Lee plays a different role in the 1908 story The Adventure of Wisteria Lodge. It is never visited, only referred to, but the references are essential in establishing the nature of a key character.

The story opens with Mr. John Scott Eccles, of Popham House, Lee, bursting in upon Holmes and Watson to beg their help in making sense of his extraordinary experiences of the previous night. Hard on his heels comes Inspector Gregson of the Yard, in search of the same Mr. Eccles, who is the prime suspect in a case of murder.

This is of one Doyle’s exotic conspiracies, a dark tale of Latin American brutality and revenge, secret messages and assassinations, with a bit of voodoo thrown in for good measure. Eccles’s role in all of this can be summed up quite simply; he is a useful idiot.

Eccles is the epitome of the dull, middle-aged English bourgeois: “From his spats to his gold-rimmed spectacles he was a Conservative, a churchman, a good citizen, orthodox and conventional to the last degree.”

And yet we learn that this dull and unprepossessing character has been befriended by Aloysius Garcia, a lively and attractive young man, who actively seeks out Eccles’s company, and invites him to stay at his house near Esher. Once there, however, Eccles finds Garcia unfriendly and uncommunicative. He retires to bed, disgruntled, only to be woken in the night by Garcia who tells him, for no good reason, that the time is one o’clock. Eccles goes back to sleep, and awakes to find himself alone in the house, Garcia and servants having disappeared. Furious at having apparently been the butt of some practical joke, Eccles hastens to Holmes in search of an explanation, where he is met by Inspector Gregson who tells him that Garcia’s body has been found and that he, Eccles, is suspected of his murder.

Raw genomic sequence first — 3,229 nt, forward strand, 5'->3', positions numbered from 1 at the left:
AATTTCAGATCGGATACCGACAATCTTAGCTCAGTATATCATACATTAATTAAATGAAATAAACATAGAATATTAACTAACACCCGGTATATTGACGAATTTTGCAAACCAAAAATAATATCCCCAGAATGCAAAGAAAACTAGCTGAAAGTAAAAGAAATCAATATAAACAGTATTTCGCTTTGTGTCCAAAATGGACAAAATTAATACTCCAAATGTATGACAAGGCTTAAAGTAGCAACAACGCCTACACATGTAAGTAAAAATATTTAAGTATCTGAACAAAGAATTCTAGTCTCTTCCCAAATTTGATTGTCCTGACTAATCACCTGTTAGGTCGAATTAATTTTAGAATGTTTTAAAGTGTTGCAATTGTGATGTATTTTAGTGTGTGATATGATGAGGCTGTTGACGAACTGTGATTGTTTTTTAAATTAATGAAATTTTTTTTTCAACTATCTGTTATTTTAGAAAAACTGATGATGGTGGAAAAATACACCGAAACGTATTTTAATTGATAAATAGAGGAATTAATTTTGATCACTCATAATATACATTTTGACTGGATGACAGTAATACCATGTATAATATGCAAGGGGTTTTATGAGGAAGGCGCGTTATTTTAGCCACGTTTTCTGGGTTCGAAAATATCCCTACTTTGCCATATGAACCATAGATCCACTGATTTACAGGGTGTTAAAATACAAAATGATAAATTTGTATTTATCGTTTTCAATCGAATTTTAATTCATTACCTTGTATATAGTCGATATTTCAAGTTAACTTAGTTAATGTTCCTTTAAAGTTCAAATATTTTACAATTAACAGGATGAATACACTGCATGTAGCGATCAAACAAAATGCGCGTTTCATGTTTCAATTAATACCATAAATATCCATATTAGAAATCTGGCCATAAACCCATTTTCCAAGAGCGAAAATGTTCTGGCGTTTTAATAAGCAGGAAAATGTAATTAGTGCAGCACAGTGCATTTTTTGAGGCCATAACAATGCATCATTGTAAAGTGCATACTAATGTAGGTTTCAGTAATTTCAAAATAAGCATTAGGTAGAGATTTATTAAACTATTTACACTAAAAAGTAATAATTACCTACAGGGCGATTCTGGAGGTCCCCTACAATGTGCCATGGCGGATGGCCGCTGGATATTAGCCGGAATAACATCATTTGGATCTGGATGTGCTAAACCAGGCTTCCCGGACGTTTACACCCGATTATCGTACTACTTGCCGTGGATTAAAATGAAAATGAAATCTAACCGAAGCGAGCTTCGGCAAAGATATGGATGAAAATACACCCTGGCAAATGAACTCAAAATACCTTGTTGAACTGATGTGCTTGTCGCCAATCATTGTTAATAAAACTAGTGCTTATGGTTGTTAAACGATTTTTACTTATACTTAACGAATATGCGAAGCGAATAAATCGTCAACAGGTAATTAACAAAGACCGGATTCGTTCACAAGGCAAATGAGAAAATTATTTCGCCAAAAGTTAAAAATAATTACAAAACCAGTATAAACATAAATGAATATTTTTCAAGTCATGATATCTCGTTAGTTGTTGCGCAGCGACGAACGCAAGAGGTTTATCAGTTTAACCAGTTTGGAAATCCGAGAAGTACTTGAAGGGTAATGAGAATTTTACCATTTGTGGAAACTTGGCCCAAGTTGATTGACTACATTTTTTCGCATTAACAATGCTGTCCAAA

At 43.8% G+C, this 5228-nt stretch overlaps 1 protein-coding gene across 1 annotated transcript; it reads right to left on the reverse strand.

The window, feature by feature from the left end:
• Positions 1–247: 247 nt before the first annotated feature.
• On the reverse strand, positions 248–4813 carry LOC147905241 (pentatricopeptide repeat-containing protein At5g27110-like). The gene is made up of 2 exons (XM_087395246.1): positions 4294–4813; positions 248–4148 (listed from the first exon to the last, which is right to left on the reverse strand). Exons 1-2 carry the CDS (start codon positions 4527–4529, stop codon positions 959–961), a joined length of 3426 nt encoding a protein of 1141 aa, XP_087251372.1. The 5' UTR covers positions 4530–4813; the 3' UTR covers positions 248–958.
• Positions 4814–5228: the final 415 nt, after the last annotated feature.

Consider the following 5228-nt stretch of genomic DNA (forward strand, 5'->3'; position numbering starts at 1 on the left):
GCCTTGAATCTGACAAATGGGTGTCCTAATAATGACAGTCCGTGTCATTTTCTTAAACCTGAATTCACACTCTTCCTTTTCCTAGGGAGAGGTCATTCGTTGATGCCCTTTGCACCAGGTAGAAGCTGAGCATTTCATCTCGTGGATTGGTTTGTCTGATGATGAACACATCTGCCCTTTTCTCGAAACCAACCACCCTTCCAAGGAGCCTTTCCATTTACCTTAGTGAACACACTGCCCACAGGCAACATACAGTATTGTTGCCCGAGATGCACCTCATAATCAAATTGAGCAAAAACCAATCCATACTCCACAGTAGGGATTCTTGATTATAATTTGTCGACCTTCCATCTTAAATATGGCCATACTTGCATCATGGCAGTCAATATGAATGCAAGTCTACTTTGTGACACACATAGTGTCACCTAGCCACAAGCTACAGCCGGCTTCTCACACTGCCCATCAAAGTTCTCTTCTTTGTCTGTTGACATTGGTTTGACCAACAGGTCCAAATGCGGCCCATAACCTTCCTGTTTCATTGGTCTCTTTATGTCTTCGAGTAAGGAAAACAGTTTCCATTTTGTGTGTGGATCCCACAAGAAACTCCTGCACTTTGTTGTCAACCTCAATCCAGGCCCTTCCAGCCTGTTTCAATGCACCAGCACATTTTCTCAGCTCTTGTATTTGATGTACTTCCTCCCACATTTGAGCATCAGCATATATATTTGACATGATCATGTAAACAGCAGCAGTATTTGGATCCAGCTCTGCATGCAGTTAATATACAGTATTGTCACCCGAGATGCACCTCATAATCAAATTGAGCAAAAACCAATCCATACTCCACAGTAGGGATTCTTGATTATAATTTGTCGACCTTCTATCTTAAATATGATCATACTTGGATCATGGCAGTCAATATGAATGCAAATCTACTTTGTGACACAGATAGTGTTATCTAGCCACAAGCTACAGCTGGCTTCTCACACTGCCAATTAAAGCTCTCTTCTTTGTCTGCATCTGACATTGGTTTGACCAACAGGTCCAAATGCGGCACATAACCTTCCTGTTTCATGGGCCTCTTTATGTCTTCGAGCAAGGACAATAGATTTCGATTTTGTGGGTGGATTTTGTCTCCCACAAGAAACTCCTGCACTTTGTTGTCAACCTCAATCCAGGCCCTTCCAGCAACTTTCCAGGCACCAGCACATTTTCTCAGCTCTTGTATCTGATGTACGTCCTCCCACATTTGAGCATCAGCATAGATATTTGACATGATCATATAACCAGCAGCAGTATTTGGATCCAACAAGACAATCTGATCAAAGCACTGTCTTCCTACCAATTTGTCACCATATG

You have, of course, worked out why Eccles was invited to Esher; he was invited to give Garcia an alibi. His function was to witness to Garcia’s presence in the house at one o’clock in the morning. And for that purpose his dull and unimaginative conservatism was a positive asset. As Holmes puts it: “I see no charm in the man. He is not particularly intelligent … Has he any one outstanding quality? I say that he has. He is the very type of conventional British respectability, and the very man as a witness to impress another Briton”.

It turns out that Garcia’s intention, having established his alibi with Eccles, is to assassinate the fugitive former dictator of his home country, who is living incognito close by. But the plan goes wrong, and Garcia himself is killed instead.

There are not many figures of fun in the Holmes stories, but John Scott Eccles, “gray-whiskered and solemnly respectable” with “heavy features and pompous manner”, is one of them. A pillar of convention, charmless, unintelligent, monumentally respectable, and a resident of Lee: the perfect candidate to serve as a useful idiot in the subtle designs of cleverer folk.


Taking the two stories together, it has to be said that Doyle is not kind to Lee. In each tale he uses it to signal an unattractive variant of middle-class respectability: in the first case, bogus respectability; and in the second, dull respectability. To paint Lee in such colours is arguably unfair, but it serves no purpose to complain. They are, after all, just stories.